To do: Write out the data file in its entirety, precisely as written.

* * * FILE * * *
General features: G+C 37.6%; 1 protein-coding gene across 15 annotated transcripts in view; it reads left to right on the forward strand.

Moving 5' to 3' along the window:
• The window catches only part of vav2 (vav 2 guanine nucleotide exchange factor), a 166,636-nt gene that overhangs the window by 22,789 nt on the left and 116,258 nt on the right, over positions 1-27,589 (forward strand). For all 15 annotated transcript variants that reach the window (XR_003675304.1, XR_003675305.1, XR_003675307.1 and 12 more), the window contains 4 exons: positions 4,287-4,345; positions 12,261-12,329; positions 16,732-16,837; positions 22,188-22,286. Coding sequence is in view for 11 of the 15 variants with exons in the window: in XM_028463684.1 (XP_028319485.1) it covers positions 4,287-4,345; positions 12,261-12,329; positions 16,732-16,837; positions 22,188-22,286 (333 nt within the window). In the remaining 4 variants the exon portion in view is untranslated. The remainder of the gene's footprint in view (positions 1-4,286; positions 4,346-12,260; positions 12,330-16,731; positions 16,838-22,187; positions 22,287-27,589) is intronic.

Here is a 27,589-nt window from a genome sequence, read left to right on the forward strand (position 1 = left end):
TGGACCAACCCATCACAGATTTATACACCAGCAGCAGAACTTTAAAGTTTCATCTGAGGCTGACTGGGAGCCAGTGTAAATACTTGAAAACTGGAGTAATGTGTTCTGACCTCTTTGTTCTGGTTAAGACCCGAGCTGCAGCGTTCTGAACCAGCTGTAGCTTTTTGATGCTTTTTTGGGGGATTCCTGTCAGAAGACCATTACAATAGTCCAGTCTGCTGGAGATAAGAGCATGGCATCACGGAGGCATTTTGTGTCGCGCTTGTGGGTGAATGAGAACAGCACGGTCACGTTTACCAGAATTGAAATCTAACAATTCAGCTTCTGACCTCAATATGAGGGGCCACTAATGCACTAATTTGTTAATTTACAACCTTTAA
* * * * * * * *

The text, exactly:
General features: G+C 37.6%; 1 protein-coding gene across 15 annotated transcripts in view; it reads left to right on the forward strand.

Moving 5' to 3' along the window:
• The window catches only part of vav2 (vav 2 guanine nucleotide exchange factor), a 166,636-nt gene that overhangs the window by 22,789 nt on the left and 116,258 nt on the right, over positions 1-27,589 (forward strand). For all 15 annotated transcript variants that reach the window (XR_003675304.1, XR_003675305.1, XR_003675307.1 and 12 more), the window contains 4 exons: positions 4,287-4,345; positions 12,261-12,329; positions 16,732-16,837; positions 22,188-22,286. Coding sequence is in view for 11 of the 15 variants with exons in the window: in XM_028463684.1 (XP_028319485.1) it covers positions 4,287-4,345; positions 12,261-12,329; positions 16,732-16,837; positions 22,188-22,286 (333 nt within the window). In the remaining 4 variants the exon portion in view is untranslated. The remainder of the gene's footprint in view (positions 1-4,286; positions 4,346-12,260; positions 12,330-16,731; positions 16,838-22,187; positions 22,287-27,589) is intronic.

Here is a 27,589-nt window from a genome sequence, read left to right on the forward strand (position 1 = left end):
TGGACCAACCCATCACAGATTTATACACCAGCAGCAGAACTTTAAAGTTTCATCTGAGGCTGACTGGGAGCCAGTGTAAATACTTGAAAACTGGAGTAATGTGTTCTGACCTCTTTGTTCTGGTTAAGACCCGAGCTGCAGCGTTCTGAACCAGCTGTAGCTTTTTGATGCTTTTTTGGGGGATTCCTGTCAGAAGACCATTACAATAGTCCAGTCTGCTGGAGATAAGAGCATGGCATCACGGAGGCATTTTGTGTCGCGCTTGTGGGTGAATGAGAACAGCACGGTCACGTTTACCAGAATTGAAATCTAACAATTCAGCTTCTGACCTCAATATGAGGGGCCACTAATGCACTAATTTGTTAATTTACAACCTTTAA